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FINANCES | 30.04.2021

MAPFRE Economics expects a 6% rebound in the global economy due to the deployment of fiscal and monetary stimulus

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It has increased its forecasts for the US from 3.9% to 6.6% this year thanks to record aid packages with a direct impact on consumption and saving
Global fiscal stimulus stood at around 3.5% in 2020, particularly due to steps taken in the US, EU and China
MAPFRE Economics has updated its forecasts for the global economy. After 2020, a year which saw the worst economic contraction since the Second World War (-3.3%), MAPFRE Economics expects to see a 6% rebound this fiscal year, up 0.8% on the estimate made in the last quarter, largely due to the deployment of fiscal and monetary stimulus. As such, global fiscal stimulus is estimated at around 3.5% for 2020, largely driven by the US, EU and China. According to MAPFRE Economics, in its report Economic and Industry Outlook: second quarter perspectives, published today: “Although we still expect to see generous amounts in this area in 2021, they will be significantly lower; fiscal space appears to be running out.”

China and the United States are leading the way toward a cyclical recovery. However, on a global scale, recovery is asynchronous and asymmetrical, with other markets like Latin America showing weak momentum that could become structural. MAPFRE economists have raised their forecasts for the US, from the 3.9% that they predicted at the start of 2021, to 6.6%, “due to record stimulus plans, unlike anything seen since the post-war period. This stimulus is being delivered to families in the form of checks and has therefore had an immediate impact on consumption and savings.” However, the report points to the effect of monetary policy on inflation and market interest rate levels—as well as the implications of this on issues in dollars in emerging countries—as a major risk.

China has shown the greatest strength out of the leading economies. It was the only country to show growth in 2020 (2%) and is expected to be one of the fastest growing powers this year too (MAPFRE Economics predicts growth of 8.9% this year, making it the first to return to pre-pandemic levels, followed by 5.2% in 2022). The economists add that: “China has benefited from being viewed as the world’s factory, in that its exports component has been very strong with an estimated growth of over 20% in the first quarter of 2021.”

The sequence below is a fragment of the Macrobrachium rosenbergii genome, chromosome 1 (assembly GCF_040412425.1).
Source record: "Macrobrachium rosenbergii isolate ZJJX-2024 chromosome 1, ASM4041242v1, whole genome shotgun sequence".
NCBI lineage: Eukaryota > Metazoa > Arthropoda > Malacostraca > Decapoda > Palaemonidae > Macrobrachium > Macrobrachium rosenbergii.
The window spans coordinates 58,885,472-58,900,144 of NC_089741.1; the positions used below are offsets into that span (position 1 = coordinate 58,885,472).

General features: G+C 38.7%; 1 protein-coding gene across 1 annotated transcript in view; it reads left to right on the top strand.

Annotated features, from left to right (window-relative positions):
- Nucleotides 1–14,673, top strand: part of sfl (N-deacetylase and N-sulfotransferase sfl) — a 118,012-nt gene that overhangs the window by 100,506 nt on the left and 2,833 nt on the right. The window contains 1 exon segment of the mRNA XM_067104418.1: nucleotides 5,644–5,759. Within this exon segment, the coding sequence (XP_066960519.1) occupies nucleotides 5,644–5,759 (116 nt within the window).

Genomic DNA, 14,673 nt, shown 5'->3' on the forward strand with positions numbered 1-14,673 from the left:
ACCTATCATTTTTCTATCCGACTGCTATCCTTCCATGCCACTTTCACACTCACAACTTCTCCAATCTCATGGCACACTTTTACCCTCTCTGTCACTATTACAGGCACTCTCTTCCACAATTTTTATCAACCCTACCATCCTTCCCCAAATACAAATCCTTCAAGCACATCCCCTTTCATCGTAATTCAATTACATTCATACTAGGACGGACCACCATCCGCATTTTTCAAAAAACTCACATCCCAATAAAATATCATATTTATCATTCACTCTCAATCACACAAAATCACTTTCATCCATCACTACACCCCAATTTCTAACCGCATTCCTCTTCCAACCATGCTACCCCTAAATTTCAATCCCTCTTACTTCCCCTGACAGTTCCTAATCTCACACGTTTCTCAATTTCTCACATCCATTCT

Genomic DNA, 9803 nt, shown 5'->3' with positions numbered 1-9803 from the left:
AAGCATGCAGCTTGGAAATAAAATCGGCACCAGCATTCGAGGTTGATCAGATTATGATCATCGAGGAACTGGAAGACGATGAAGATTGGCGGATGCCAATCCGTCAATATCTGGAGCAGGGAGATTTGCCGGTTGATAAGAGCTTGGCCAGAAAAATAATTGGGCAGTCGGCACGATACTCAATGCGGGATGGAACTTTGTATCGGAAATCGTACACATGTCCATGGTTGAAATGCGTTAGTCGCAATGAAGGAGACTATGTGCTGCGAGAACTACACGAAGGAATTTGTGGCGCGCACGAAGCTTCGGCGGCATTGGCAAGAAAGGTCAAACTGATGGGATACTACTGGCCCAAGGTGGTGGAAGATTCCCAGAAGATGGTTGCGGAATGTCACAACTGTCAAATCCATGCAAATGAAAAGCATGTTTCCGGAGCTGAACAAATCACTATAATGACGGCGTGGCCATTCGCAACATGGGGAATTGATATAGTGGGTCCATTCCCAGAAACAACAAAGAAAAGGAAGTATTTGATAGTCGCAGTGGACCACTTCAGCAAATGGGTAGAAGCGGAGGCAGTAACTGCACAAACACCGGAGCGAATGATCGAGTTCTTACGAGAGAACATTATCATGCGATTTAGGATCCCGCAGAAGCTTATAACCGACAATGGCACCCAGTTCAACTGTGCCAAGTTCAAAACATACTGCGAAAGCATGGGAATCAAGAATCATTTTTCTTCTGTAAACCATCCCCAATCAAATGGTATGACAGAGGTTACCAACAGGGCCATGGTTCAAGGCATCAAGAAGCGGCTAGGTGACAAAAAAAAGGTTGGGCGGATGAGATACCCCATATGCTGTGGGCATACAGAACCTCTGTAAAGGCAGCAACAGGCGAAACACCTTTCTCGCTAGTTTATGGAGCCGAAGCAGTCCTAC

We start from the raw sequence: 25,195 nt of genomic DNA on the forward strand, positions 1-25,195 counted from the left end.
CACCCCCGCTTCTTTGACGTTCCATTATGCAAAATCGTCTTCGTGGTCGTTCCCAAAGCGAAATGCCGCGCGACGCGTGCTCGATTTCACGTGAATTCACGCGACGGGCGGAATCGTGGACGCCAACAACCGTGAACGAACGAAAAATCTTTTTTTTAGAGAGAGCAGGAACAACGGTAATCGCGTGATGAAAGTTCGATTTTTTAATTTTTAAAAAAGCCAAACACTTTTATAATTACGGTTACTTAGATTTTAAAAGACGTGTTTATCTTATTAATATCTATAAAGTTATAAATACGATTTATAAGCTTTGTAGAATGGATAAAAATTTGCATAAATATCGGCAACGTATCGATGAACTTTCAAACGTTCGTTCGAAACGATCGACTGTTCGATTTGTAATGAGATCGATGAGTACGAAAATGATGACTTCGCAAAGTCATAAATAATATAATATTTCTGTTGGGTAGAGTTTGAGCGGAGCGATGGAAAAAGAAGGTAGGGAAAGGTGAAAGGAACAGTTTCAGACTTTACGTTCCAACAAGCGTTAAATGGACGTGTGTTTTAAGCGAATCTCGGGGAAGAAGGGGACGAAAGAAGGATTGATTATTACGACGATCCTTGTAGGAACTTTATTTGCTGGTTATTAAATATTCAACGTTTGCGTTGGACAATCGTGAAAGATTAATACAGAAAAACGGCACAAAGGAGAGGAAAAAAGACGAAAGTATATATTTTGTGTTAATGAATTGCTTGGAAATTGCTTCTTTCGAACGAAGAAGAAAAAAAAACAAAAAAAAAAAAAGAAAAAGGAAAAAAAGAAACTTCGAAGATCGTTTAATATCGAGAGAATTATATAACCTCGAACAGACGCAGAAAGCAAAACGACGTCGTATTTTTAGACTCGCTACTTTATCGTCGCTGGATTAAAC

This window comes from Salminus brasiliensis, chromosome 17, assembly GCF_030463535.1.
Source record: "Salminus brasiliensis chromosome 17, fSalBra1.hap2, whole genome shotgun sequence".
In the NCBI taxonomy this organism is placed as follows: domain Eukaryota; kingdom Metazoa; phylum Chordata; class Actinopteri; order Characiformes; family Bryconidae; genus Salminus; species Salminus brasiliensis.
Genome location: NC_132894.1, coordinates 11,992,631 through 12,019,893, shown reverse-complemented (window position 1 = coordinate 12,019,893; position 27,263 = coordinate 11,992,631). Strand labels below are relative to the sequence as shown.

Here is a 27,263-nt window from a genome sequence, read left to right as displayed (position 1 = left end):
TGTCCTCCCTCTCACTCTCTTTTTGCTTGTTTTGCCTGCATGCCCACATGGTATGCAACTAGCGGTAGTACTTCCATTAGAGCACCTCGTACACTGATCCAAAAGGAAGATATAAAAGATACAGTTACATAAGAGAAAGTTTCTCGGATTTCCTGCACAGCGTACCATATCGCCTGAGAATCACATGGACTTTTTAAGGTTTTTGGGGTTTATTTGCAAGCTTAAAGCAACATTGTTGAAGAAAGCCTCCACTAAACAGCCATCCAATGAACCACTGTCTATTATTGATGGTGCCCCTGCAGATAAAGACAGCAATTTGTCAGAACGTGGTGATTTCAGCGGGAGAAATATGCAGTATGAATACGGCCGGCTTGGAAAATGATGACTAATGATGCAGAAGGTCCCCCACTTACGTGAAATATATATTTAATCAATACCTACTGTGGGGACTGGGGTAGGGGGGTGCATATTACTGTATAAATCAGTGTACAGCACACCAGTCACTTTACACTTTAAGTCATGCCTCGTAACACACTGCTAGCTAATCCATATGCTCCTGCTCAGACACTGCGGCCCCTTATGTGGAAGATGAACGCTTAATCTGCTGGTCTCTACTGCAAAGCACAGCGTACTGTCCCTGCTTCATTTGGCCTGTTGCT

The situation is different for the eurozone, meaning that recovery will take place at different speeds on either side of the Atlantic. Experts expect growth of 4% in 2021, compared to the 4.5% predicted at the end of last year, and 4.1% for 2022, “considering the prolonged restrictions, vaccination issues and the successive waves of the pandemic that persist in some countries, but also the first installments of EU funds, which are set to arrive in the second half of 2021.” Despite this reduced forecast, MAPFRE Economics considers the eurozone’s economic and sovereign risks to be contained by ample liquidity, low rates, ECB support and government stimulus programs.

In Latin America, Mexico records slow recovery, aided by the international context, with stable inflation and rates. “With respect to 2021 (for which MAPFRE Economics has improved its forecast by 1.5 points, to 4.9%), we believe that exports, and to a lesser extent investment, will be the most important drivers of activity. This will also be helped by the recovery of consumption, which, although falling short of 2019 levels, is expected to rise with the easing of restrictions,” they explain in the report. They also believe that the strong US recovery and oil prices will play in the economy’s favor.

By contrast, the pandemic continues to worsen in Brazil. This is in addition to currency volatility, which is being aggravated by market pressures and central bank interventions; a complex political context; and rising inflation that may prompt the central bank to increase rates. Despite this context, MAPFRE economists have revised their growth forecasts upward to 3.6% and 2.8% for 2021 and 2022, respectively “as a result of the re-introduction of emergency aid (40 billion Brazilian reais to enter the economy between April and July) and global economic recovery.”

Click here to read the full report (in Spanish)